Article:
Funded by Greater Twin Cities United Way, WellShare has partnered for three years with the Smiley’s Family Medicine Clinic to integrate a CHW into their care team. The WellShare CHW works closely with patients and staff to offer patient navigation and care coordination to Somali-speaking patients identified by various members of the clinical team. Over the past three years, the WellShare CHW has connected Smiley’s Somali patients to additional referral services including dental and pharmacy, helped patients navigate complex diagnoses, interpret lab results alongside providers, and build confidence in their ability to do such things as schedule appointments. As a residency teaching clinic, the Smiley’s Clinic setting means that our presence helps future family physicians to learn about culturally-competent care.
Since the onset of this program, the care team has emphasized a need for specific interventions targeting chronic disease and prevention with high risk groups. As part of this initiative, WellShare hosts ongoing classes with Somali patients referred by clinicians, self-advocates, and the CHW. In the most recent installment of patient education, More than 10 participants joined the 7 week class to connect with others with the same health diagnosis, learned about health care navigation, and developed their individual action plans toward healthier living.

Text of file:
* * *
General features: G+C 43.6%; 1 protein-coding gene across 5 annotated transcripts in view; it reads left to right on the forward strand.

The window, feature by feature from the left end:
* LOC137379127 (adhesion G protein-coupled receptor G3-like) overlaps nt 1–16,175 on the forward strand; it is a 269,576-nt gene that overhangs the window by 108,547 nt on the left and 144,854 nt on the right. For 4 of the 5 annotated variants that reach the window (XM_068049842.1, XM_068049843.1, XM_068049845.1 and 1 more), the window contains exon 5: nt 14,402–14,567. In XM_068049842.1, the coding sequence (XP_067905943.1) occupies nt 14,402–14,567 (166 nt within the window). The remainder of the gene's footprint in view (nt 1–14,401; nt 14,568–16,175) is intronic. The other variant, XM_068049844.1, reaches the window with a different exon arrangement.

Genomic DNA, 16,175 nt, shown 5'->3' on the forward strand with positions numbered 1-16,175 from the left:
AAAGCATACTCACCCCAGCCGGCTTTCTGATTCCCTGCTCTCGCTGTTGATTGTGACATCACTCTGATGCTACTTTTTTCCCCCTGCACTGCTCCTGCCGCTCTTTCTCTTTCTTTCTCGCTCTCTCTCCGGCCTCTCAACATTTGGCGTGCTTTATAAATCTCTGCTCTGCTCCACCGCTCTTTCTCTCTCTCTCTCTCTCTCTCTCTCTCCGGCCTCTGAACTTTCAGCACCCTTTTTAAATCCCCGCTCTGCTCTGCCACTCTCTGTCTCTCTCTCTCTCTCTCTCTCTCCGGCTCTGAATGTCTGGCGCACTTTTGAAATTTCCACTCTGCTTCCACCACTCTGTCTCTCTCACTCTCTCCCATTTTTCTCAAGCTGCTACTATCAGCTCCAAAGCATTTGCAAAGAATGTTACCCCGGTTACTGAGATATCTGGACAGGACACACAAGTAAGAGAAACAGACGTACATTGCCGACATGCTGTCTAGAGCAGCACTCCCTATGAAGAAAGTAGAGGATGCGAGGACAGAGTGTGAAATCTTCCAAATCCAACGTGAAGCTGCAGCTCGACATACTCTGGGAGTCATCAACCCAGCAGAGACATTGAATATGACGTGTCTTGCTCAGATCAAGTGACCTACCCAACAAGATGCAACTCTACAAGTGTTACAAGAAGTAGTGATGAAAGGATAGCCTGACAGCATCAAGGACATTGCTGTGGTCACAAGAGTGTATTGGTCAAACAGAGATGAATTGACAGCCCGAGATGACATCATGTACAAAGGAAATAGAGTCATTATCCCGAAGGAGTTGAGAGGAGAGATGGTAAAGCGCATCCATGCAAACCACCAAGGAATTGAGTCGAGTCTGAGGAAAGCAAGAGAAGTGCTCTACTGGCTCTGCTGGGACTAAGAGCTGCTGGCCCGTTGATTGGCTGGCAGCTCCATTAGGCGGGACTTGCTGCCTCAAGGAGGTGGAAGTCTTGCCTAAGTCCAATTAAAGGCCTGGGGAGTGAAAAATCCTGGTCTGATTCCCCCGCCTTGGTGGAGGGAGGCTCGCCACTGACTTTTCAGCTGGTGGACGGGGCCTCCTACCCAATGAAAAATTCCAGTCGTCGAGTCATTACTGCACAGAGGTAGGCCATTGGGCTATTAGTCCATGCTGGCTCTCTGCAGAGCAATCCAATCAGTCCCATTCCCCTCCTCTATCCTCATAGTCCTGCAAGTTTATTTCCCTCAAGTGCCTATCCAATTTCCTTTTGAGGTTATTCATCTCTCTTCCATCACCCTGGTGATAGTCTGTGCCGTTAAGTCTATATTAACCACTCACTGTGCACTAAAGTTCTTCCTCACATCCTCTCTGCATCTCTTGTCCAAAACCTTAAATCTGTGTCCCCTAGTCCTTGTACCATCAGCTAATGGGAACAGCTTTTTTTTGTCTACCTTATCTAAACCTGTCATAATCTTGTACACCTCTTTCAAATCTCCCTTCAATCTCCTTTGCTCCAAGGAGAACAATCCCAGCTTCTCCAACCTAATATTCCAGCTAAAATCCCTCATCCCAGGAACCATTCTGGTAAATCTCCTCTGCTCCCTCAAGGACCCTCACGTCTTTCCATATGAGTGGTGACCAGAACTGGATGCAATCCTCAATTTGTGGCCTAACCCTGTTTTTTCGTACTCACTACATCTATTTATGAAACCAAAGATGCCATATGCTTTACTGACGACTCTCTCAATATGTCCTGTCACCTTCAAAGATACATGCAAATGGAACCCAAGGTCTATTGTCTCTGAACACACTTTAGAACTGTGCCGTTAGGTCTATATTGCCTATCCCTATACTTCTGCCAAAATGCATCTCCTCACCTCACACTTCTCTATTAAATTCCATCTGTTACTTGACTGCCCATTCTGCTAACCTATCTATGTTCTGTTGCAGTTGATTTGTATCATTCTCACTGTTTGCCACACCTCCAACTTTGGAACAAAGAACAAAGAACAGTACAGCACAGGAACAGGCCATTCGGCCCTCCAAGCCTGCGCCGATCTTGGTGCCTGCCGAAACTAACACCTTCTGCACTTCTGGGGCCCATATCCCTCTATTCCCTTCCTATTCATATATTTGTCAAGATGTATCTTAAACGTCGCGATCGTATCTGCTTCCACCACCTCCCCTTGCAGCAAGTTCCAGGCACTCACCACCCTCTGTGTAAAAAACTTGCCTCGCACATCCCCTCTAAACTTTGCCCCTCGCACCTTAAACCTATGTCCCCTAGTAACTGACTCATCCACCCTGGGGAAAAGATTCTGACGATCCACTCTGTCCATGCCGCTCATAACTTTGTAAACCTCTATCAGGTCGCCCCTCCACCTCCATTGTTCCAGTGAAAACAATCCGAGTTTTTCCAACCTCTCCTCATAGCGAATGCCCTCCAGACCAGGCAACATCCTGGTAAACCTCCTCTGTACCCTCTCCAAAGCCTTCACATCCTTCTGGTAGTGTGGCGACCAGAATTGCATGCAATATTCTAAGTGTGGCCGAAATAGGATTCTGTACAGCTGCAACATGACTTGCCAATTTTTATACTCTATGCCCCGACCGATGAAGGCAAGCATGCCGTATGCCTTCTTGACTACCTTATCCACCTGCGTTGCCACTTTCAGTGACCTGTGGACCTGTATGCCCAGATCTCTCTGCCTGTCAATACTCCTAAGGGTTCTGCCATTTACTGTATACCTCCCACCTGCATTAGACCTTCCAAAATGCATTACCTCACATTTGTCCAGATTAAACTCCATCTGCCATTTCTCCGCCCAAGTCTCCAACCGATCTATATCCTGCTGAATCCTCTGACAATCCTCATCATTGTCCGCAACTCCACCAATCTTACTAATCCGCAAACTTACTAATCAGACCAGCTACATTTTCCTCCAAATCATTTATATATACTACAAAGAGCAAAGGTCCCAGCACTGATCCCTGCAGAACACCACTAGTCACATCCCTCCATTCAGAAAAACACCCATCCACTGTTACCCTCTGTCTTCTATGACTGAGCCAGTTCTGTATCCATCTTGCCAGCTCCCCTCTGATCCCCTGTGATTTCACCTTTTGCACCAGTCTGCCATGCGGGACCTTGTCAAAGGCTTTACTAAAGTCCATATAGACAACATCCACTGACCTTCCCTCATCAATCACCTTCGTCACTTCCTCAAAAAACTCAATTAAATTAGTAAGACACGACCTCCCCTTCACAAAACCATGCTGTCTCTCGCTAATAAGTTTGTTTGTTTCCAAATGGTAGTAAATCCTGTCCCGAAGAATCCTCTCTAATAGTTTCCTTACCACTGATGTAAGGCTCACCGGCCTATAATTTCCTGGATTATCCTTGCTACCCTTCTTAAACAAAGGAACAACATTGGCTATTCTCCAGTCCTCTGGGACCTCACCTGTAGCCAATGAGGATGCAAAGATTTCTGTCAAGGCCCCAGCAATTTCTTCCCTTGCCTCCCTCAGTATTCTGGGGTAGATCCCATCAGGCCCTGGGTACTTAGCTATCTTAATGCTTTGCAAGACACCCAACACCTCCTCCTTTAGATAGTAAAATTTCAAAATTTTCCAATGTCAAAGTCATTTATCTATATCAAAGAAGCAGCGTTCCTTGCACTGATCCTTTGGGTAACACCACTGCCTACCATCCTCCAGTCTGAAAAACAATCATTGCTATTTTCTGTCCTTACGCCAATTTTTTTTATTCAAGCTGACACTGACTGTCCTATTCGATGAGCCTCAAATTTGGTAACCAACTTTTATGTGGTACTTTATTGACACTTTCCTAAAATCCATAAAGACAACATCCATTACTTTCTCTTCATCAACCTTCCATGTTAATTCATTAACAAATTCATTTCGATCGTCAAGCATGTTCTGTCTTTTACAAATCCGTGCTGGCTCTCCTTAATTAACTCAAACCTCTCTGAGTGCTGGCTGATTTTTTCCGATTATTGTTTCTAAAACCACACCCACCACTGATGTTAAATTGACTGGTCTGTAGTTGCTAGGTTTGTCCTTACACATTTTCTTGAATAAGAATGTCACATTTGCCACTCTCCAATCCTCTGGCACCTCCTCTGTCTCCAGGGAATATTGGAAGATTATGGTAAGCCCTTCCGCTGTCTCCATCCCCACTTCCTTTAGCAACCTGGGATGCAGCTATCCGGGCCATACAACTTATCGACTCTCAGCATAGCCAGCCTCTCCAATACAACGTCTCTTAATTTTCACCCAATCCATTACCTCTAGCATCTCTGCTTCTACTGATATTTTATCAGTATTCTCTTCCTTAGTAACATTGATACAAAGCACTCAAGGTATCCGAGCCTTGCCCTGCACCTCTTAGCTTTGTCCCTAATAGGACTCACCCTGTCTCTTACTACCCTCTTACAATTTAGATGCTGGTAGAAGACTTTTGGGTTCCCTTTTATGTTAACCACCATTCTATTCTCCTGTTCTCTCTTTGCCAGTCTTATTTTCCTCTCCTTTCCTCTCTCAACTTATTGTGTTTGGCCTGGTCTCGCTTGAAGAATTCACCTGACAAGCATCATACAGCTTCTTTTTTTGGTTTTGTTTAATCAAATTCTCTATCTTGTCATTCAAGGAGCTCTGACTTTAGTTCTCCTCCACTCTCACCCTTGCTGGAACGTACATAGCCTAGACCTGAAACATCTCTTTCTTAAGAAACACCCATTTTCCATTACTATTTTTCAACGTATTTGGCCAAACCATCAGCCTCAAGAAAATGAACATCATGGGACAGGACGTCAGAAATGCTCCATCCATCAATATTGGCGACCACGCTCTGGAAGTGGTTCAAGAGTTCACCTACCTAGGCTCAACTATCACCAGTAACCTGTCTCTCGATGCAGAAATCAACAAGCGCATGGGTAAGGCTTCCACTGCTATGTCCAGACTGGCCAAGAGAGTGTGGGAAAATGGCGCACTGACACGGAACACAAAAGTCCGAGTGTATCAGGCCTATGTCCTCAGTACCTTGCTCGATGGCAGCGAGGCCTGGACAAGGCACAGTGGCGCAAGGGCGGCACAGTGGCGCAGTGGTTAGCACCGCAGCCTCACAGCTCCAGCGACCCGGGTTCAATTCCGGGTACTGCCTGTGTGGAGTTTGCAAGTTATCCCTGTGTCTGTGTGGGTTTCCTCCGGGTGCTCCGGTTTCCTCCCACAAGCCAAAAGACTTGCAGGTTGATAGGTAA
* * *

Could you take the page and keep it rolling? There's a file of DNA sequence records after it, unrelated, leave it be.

A former participant even visited a couple of the classes to connect with current participants and express how much she enjoyed attending the classes over the summer. Her presence encouraged facilitators and participants to get to know one another and socialize between sessions. Facilitator, Asha Mohamed shared, “The thing that I thought went very well was the feeling of being one with our participants as we often laughed and joked amongst each other.” Generous sponsorship in the form of grocery gift cards from local grocers including the nearby CUB foods, the Seward Coop and Target allowed participants the opportunity to implement healthy food selection skills from the class in their weekly shopping.
When asked about the impact of this class on their health, one participant was grateful for the opportunity to connect with others who share a diabetes diagnosis and discuss the big impact of small adjustments in their daily lifestyle. Facilitator, Abdirahman Mahamud shared, “It looks like a little thing, but to an elderly person it is a big change…[Helping participants internalize that] you don’t have to memorize everything in the manual, but focusing on 2-3 things helps manage your condition. Seeing them realize that and take it to heart is very encouraging.” Similarly, a clinical interpreter who interacts with many of the participants shared that the patients who attend seem more engaged and comfortable in their ability to manage health. Hosting the class at the clinic was confusing to patients at first but has helped them feel more comfortable at the clinic and welcomed in a clinical setting that can at times feel intimidating. As a result, they are more confident when they have appointments.